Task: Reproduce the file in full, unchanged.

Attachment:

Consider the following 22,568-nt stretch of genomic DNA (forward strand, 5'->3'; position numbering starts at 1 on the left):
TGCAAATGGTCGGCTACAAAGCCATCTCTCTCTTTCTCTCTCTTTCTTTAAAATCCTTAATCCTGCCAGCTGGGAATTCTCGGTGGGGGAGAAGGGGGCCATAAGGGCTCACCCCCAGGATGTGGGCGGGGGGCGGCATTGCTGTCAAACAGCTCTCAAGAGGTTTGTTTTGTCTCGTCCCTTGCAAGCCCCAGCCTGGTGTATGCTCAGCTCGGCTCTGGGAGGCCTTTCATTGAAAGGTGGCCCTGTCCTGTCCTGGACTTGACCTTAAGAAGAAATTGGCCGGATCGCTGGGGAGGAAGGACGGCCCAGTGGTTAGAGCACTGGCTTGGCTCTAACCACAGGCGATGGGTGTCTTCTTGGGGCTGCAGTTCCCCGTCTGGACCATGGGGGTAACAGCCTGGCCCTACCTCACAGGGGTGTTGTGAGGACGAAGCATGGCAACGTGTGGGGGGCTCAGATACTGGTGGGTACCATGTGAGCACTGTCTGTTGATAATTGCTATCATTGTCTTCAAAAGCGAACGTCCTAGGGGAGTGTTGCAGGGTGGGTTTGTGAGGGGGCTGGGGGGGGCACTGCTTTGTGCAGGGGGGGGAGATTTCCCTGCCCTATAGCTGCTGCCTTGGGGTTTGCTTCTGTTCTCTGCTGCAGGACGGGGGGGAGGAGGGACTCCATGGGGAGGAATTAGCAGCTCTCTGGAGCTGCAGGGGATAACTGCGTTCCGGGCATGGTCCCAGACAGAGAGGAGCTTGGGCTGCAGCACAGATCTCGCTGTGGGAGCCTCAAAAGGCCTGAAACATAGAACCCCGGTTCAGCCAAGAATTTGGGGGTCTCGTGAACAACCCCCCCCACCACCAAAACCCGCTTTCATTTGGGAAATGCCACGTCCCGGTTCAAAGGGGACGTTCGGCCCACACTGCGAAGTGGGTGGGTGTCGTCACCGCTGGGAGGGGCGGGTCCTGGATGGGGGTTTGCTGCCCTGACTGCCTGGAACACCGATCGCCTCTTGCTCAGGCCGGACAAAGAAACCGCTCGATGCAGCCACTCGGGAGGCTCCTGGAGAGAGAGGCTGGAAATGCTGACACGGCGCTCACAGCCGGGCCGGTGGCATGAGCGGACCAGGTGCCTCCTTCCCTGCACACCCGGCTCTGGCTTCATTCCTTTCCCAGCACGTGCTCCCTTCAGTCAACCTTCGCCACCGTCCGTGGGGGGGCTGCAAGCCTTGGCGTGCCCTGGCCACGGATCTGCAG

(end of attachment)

Consider the following 22,568-nt stretch of genomic DNA (forward strand, 5'->3'; position numbering starts at 1 on the left):
TGCAAATGGTCGGCTACAAAGCCATCTCTCTCTTTCTCTCTCTTTCTTTAAAATCCTTAATCCTGCCAGCTGGGAATTCTCGGTGGGGGAGAAGGGGGCCATAAGGGCTCACCCCCAGGATGTGGGCGGGGGGCGGCATTGCTGTCAAACAGCTCTCAAGAGGTTTGTTTTGTCTCGTCCCTTGCAAGCCCCAGCCTGGTGTATGCTCAGCTCGGCTCTGGGAGGCCTTTCATTGAAAGGTGGCCCTGTCCTGTCCTGGACTTGACCTTAAGAAGAAATTGGCCGGATCGCTGGGGAGGAAGGACGGCCCAGTGGTTAGAGCACTGGCTTGGCTCTAACCACAGGCGATGGGTGTCTTCTTGGGGCTGCAGTTCCCCGTCTGGACCATGGGGGTAACAGCCTGGCCCTACCTCACAGGGGTGTTGTGAGGACGAAGCATGGCAACGTGTGGGGGGCTCAGATACTGGTGGGTACCATGTGAGCACTGTCTGTTGATAATTGCTATCATTGTCTTCAAAAGCGAACGTCCTAGGGGAGTGTTGCAGGGTGGGTTTGTGAGGGGGCTGGGGGGGGCACTGCTTTGTGCAGGGGGGGGAGATTTCCCTGCCCTATAGCTGCTGCCTTGGGGTTTGCTTCTGTTCTCTGCTGCAGGACGGGGGGGAGGAGGGACTCCATGGGGAGGAATTAGCAGCTCTCTGGAGCTGCAGGGGATAACTGCGTTCCGGGCATGGTCCCAGACAGAGAGGAGCTTGGGCTGCAGCACAGATCTCGCTGTGGGAGCCTCAAAAGGCCTGAAACATAGAACCCCGGTTCAGCCAAGAATTTGGGGGTCTCGTGAACAACCCCCCCCACCACCAAAACCCGCTTTCATTTGGGAAATGCCACGTCCCGGTTCAAAGGGGACGTTCGGCCCACACTGCGAAGTGGGTGGGTGTCGTCACCGCTGGGAGGGGCGGGTCCTGGATGGGGGTTTGCTGCCCTGACTGCCTGGAACACCGATCGCCTCTTGCTCAGGCCGGACAAAGAAACCGCTCGATGCAGCCACTCGGGAGGCTCCTGGAGAGAGAGGCTGGAAATGCTGACACGGCGCTCACAGCCGGGCCGGTGGCATGAGCGGACCAGGTGCCTCCTTCCCTGCACACCCGGCTCTGGCTTCATTCCTTTCCCAGCACGTGCTCCCTTCAGTCAACCTTCGCCACCGTCCGTGGGGGGGCTGCAAGCCTTGGCGTGCCCTGGCCACGGATCTGCAG